A jumbled, muddled mess

Too many irrelevant characters. Too much unnecessary detail. Poorly constructed chronology. There was simply no need for over half of the book. Why the author thought it necessary to tell Melville's lIfe story (or believed it was relevant to the main character) is beyond me. Presumably, it was to show a) Melville believed that whiteness could represent evil, and b) Melville struggled with mental illness. If that was the reason, though, surely it could have been accomplished in a briefer fashion? Regardless, the reliance on Melville turned this into an incoherent mess about a number of unconnected Bostonians rather than an interesting biography of a troubled, psychopathic youth.

7 of 7 people found this review helpful

  • Overall
    2 out of 5 stars
  • Performance
    4 out of 5 stars
  • Story
    2 out of 5 stars

Not much about Jessie Pomeroy

Lots of historical information about Boston, the fire, current events and Herman Melville. Not really a true crime story. Disappointing.

5 of 5 people found this review helpful

  • Overall
    2 out of 5 stars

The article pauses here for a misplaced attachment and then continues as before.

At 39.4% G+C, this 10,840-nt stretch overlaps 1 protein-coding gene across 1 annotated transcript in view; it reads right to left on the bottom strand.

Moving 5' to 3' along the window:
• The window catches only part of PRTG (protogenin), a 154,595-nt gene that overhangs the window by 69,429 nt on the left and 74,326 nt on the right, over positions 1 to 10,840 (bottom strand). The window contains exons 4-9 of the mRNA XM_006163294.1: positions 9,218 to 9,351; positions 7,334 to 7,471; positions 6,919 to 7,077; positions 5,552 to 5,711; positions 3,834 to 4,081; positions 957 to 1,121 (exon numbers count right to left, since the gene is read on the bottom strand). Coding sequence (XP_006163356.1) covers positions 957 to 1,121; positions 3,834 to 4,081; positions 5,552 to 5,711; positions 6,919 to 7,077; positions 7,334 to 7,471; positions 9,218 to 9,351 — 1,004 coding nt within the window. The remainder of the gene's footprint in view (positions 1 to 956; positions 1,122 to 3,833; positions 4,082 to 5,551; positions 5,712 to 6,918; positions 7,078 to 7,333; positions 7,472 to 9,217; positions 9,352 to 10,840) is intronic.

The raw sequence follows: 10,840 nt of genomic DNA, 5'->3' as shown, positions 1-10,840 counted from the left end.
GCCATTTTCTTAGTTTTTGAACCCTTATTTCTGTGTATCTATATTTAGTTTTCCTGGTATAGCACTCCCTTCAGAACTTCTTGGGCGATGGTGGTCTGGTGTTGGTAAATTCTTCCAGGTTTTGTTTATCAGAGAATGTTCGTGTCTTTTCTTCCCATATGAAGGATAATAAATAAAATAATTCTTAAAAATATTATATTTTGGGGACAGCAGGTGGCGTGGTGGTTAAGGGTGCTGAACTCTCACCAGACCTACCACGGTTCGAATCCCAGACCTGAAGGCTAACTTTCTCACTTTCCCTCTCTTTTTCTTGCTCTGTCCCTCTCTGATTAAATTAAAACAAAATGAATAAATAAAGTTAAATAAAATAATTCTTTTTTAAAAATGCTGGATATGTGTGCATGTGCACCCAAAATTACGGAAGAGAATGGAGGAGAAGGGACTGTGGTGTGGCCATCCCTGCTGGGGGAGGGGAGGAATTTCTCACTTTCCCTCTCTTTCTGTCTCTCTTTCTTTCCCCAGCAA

• Performance
    2 out of 5 stars
  • Story
    2 out of 5 stars

Don't Waste A Credit

Would you try another book from Roseanne Montillo and/or Emily Woo Zeller?

Maybe, but I would read the reviews before trying another book by this author.

Has The Wilderness of Ruin turned you off from other books in this genre?

No, I have read other books in this genre that were very good.

How did the narrator detract from the book?

I found her louder than necessary when quoting dialog or newspaper headlines. Not sure why she felt it necessary to try to deepen her voice when making these announcements, women don't generally do deeper voices very well.

If you could play editor, what scene or scenes would you have cut from The Wilderness of Ruin?

Would, at a minimum,cut all of the Melville nonsense. The story line was hard to follow. I thought it was going to be mostly, if not all, about the young serial killer and the effort it took to bring him to justice. Not so. I am still trying to figure out what the message in all of the various stories is, nothing seems related.